From Virginia comes more solidarity for the Florida strike #OperationPUSH, who report: “On Jan. 15, in lieu of our regular letter writing hours, a group of fellow workers from the Tidewater IWW took to the streets in love and solidarity with the #OperationPUSH strike in Florida. We held a banner and handed out flyers and literature to raise awareness about the strike, prison conditions, and prison struggle both locally and nationally. We concluded the night with a demonstration at the local Norfolk City Jail, where we made noise, chanted, danced and sent love to the people incarcerated inside. They, in turn, smiled and laughed, jumped up and down, waved other people over to come and watch and read the banner, and danced along to the chants. One fellow worker even spotted an incarcerated worker holding up and pointing to a copy of the monthly zine we just finished producing called Breaking Bars, a compilation of poetry, prose and other writings by incarcerated people in Virginia! Though we’ve been having hard luck getting information to the inside, hopefully now news of the strike will spread like fire inside the jail and perhaps inspire some new conversations.”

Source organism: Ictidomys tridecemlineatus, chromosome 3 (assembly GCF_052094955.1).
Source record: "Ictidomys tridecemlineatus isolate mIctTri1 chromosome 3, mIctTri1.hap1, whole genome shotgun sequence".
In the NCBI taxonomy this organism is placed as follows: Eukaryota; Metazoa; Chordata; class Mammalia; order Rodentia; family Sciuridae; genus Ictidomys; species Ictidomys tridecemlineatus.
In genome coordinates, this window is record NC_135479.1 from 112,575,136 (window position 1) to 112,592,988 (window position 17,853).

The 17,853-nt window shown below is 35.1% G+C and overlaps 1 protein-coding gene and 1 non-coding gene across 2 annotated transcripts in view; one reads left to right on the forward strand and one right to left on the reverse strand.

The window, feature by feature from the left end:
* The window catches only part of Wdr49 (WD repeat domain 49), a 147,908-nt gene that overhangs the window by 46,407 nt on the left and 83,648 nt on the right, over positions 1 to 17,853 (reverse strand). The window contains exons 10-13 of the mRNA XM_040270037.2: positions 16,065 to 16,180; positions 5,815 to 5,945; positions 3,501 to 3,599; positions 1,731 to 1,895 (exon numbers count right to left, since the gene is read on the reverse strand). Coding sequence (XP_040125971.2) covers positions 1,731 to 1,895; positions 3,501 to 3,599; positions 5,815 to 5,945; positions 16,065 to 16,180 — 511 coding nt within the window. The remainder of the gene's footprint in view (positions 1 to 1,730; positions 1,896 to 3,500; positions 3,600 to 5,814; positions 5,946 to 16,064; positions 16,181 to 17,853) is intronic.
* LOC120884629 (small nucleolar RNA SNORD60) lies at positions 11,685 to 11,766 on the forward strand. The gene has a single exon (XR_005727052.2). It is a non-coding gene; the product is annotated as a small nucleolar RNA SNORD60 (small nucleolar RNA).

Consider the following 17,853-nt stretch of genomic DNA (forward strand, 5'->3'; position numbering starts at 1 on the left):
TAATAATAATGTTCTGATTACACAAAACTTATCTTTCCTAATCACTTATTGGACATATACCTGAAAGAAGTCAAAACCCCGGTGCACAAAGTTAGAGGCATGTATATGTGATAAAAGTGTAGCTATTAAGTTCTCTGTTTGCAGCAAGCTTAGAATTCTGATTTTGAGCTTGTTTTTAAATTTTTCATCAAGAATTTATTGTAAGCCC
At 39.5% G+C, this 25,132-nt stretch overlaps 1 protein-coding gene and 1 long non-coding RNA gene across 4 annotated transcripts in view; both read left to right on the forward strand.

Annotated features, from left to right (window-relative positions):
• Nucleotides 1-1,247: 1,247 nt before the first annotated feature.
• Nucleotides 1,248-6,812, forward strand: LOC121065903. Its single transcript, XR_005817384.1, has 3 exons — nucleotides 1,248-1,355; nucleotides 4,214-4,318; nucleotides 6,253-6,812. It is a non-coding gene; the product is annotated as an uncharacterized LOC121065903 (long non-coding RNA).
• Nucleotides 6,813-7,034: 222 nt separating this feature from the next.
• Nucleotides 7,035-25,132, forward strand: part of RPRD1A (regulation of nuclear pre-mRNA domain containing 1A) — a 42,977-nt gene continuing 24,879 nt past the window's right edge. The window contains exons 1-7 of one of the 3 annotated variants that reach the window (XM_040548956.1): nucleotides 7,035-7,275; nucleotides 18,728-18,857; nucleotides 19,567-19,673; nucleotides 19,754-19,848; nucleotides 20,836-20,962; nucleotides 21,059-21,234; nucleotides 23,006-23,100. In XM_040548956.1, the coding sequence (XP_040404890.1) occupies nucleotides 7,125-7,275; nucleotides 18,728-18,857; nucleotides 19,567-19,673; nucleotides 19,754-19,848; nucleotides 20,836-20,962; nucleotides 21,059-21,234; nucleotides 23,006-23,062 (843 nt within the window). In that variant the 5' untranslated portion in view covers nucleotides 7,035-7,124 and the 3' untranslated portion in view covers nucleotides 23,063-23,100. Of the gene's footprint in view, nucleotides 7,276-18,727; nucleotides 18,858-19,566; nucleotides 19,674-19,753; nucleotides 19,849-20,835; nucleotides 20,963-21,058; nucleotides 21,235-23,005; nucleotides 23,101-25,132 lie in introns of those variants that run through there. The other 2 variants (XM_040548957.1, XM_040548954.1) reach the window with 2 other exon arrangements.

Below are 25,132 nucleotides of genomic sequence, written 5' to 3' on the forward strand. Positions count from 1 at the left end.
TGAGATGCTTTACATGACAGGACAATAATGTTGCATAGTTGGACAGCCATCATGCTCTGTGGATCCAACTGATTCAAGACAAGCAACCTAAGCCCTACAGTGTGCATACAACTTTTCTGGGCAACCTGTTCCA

Beyond this, organizers have conducted public records requests indicating that the DOC has been monitoring dozens of organizations for months in an effort to undermine inside-outside alliances.

Clearly the DOC views our organizing as more than a minor inconvenience.

One drawback of having the build-up of public support grow for weeks on the outside is that it provided ample notification and time for the DOC to bribe, threaten and gather scab labor. Prisoners who aren’t engaged with the movement are able to replace participants in Operation PUSH and conduct the major operations needed to keep the slave camps running – food preparation, cleaning etc.

This repression has made it hard to quantify participation, and word of the widespread support and solidarity actions are only now beginning to trickle in through news reports and letter writing events occurring all over the country.

In the absence of news reports about brutal repression and destructive responses, and as a result of reduced communication access, we are left to wonder about details of what’s actually going on inside. Much of this may have to wait for firsthand accounts to surface via postal mail.

Because Florida DOC practices such harsh retaliation against the people in its care and control, groups on the outside decided to deliver the prisoners’ demands.

Starting as early as New Year’s Eve, Operation PUSH solidarity protests across Florida have included demonstrations at the Gainesville Work Camp prison, a Miami parole office and The Lake Butler Reception and Medical Center prison, with hundreds of participants being seen and heard directly by thousands of prisoners and DOC employees at this facility.